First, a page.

“I’ll bet they won’t.”
“Because to-morrow’s Sunday,” replied Harry with a chuckle. Gerald pulled Harry’s cap over his face, rumpled his hair and ran an elbow into his ribs.
“You’re a smart little joker, aren’t you?” he laughed. “Sit up and watch the kick-off; and behave yourself; or, as Ned Tooker used to say, hebave yourself.”
“He was a silly ass,” said Harry, smoothing his hair and adjusting his cap.
“Ned? Don’t you believe it, Harry. He was a dandy, Ned was. I’ll bet he has a better time than any other three fellows I know. That’s a punk kick-off. Fenwick’s got it. Go it, you slowpoke! They’ve got him. He ran the wrong way, the chump. Funny how easy it is to play the game from the grand stand, Harry.”
“Yes, I guess you and I would do some brilliant little stunts if we had to go out there,” agreed Harry, nodding his head toward the field. “If I had the ball and one of those big chaps like Girard came at me I’d drop it like a hot potato and never stop running until I was in 20 Whitson with the door locked behind me! Oh, I’d be a brave little football player!”
“Every man to his trade,” laughed Gerald. “Your trade—and mine—is running, Harry.”
“That’s so. Then I guess I’d get to my room ahead of Girard, wouldn’t I? Hello, time’s up. Let’s get back. I’m getting goose-flesh all over me. It certainly gets cold when the sun quits business. Did you have a good time this summer?”
“Dandy! Dad and I went across for two months; England, France, Switzerland, Holland, Germany and a little bit of Italy. It was great.”
“It must have been,” sighed Harry. “Wish my father owned all the steamship lines in the world! I spent the summer down on the Jersey coast with the mosquitoes. Had a good time, though. Used to get into my bathing suit at eleven and keep it on until ’most dinner time. You ought to see my back. It’s like—like mahogany.”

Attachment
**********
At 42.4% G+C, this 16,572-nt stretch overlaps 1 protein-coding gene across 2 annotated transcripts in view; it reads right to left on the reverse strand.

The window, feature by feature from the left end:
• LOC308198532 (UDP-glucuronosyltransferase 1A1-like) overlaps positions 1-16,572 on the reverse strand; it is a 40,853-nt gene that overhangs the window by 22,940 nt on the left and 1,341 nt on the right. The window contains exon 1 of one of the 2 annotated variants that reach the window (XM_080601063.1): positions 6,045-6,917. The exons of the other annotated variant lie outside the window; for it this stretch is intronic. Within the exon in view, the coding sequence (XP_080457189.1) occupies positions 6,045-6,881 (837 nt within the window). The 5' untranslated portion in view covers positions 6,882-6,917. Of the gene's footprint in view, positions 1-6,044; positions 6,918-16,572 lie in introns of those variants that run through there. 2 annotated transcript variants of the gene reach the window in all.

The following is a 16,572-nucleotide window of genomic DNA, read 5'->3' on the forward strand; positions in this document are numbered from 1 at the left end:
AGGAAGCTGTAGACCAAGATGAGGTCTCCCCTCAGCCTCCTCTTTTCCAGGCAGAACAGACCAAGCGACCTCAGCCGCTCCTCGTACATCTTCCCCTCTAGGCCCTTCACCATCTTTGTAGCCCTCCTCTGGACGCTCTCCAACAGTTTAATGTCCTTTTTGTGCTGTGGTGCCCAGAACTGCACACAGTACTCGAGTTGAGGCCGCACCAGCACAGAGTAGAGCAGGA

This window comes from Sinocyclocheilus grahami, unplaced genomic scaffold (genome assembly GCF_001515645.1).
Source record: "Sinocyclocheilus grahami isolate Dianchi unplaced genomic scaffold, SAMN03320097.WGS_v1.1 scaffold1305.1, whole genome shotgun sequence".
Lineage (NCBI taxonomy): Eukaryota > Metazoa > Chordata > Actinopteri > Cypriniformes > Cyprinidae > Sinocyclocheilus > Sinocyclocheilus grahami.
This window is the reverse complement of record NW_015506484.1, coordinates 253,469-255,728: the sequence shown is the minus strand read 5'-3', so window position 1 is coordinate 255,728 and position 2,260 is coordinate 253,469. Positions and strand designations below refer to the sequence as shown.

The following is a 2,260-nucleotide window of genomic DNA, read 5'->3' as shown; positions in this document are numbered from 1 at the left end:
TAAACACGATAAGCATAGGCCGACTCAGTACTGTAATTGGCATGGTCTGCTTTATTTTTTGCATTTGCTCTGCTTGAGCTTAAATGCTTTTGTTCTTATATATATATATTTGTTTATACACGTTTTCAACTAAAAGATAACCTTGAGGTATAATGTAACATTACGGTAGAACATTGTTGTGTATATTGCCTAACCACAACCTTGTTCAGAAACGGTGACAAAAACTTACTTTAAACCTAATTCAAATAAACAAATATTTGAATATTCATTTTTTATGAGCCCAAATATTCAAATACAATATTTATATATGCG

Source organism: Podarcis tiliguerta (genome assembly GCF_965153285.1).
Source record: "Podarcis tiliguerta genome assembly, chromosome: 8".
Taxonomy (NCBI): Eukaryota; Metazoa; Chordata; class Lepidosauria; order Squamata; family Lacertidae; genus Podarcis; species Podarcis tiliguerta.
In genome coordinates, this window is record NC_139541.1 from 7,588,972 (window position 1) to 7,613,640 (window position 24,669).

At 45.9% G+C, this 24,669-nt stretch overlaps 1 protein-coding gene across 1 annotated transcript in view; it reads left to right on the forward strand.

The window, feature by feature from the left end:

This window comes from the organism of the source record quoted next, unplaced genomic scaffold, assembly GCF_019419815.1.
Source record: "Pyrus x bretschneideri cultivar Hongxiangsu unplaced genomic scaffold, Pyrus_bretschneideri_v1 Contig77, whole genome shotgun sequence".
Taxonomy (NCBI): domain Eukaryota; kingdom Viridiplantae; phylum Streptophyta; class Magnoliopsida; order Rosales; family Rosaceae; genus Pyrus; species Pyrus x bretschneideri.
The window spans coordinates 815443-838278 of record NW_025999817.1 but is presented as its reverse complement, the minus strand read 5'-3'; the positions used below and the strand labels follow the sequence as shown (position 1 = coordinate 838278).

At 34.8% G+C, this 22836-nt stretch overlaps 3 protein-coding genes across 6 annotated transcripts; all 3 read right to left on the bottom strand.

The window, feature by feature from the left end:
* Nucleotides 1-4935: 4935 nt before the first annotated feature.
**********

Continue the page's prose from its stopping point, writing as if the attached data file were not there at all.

“Your face is bad enough. I didn’t know you that day you yelled to me from the window. Thought you were a colored gentleman!”
They made their way down the stand and on to the field. Ahead of them the players, their blankets flapping grotesquely behind them, were racing up the path toward the gymnasium. Two or three, however, still lingered where coach, manager and trainer were in consultation. As Gerald and Harry reached the end of the field, one of these passed them at a trot, turned to look and stopped.
“Hello, Pennimore,” he said. “I guess you remember me, don’t you?”
“Of course I do, Burtis. Glad to see you again. How are you?” They shook hands. “You know Merrow?”
“I—think so. We met last year, didn’t we?” asked Kendall Burtis, as he shook hands again. Harry said yes, and Gerald asked:
“Are you in Clarke again this year, Burtis?”
“Yes, same place. I’m alone so far. My roommate, Towne, hasn’t shown up yet.”
“That so? What’s the matter with him?” asked Gerald as they went on.
“I don’t know. I asked at the Office the other day and the secretary there said they were expecting him.”
“It would be a terrible loss to the school if he didn’t come back,” observed Gerald gravely. Kendall shot a glance at him and smiled.
“Hope he stays away,” said Harry. “You played some football to-day, Burtis.”
“Much obliged. I had pretty good luck.”
“Luck didn’t kick that goal, did it?” laughed Gerald.
“Well, there’s always a lot of luck in trying for goal,” replied Kendall seriously. “Sometimes, just when you’re getting the ball away something happens, like a forward breaking through, and you get sort of rattled. Then there’s the pass, too. If that doesn’t come right you’re likely to miss. There’s a lot of luck in it. Well, I must be getting on. Glad to have seen you again, Pennimore. You, too, Merrow.”
“Thanks. What are you doing this evening, Burtis? Mind if I drop in for a minute?”
“I wish you would. I haven’t anything to do. I—I’ll look for you.” He nodded and trotted ahead.
“Funny about him,” mused Harry. “He’s as homely as a mud-fence until he smiles, and then blessed if he isn’t almost good-looking! What do you know about that, old Gerald?”